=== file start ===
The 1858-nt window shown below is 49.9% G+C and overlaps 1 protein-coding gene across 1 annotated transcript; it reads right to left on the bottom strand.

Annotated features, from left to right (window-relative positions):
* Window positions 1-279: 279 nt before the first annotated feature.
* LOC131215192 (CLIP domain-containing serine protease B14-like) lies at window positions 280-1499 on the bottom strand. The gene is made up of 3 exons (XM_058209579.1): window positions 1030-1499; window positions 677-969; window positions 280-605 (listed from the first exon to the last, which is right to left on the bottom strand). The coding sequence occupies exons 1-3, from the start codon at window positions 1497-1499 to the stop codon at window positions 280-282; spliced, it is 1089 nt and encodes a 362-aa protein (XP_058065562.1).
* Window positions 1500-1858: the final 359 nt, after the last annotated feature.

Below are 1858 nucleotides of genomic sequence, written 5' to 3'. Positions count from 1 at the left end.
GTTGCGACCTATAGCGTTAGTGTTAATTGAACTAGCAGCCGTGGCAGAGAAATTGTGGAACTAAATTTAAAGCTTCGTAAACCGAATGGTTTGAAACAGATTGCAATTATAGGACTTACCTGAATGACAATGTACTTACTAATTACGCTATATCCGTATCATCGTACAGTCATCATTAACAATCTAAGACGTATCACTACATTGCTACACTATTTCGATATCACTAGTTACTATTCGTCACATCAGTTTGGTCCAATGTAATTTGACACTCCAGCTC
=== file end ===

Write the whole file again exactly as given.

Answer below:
The 1858-nt window shown below is 49.9% G+C and overlaps 1 protein-coding gene across 1 annotated transcript; it reads right to left on the bottom strand.

Annotated features, from left to right (window-relative positions):
* Window positions 1-279: 279 nt before the first annotated feature.
* LOC131215192 (CLIP domain-containing serine protease B14-like) lies at window positions 280-1499 on the bottom strand. The gene is made up of 3 exons (XM_058209579.1): window positions 1030-1499; window positions 677-969; window positions 280-605 (listed from the first exon to the last, which is right to left on the bottom strand). The coding sequence occupies exons 1-3, from the start codon at window positions 1497-1499 to the stop codon at window positions 280-282; spliced, it is 1089 nt and encodes a 362-aa protein (XP_058065562.1).
* Window positions 1500-1858: the final 359 nt, after the last annotated feature.

Below are 1858 nucleotides of genomic sequence, written 5' to 3'. Positions count from 1 at the left end.
GTTGCGACCTATAGCGTTAGTGTTAATTGAACTAGCAGCCGTGGCAGAGAAATTGTGGAACTAAATTTAAAGCTTCGTAAACCGAATGGTTTGAAACAGATTGCAATTATAGGACTTACCTGAATGACAATGTACTTACTAATTACGCTATATCCGTATCATCGTACAGTCATCATTAACAATCTAAGACGTATCACTACATTGCTACACTATTTCGATATCACTAGTTACTATTCGTCACATCAGTTTGGTCCAATGTAATTTGACACTCCAGCTC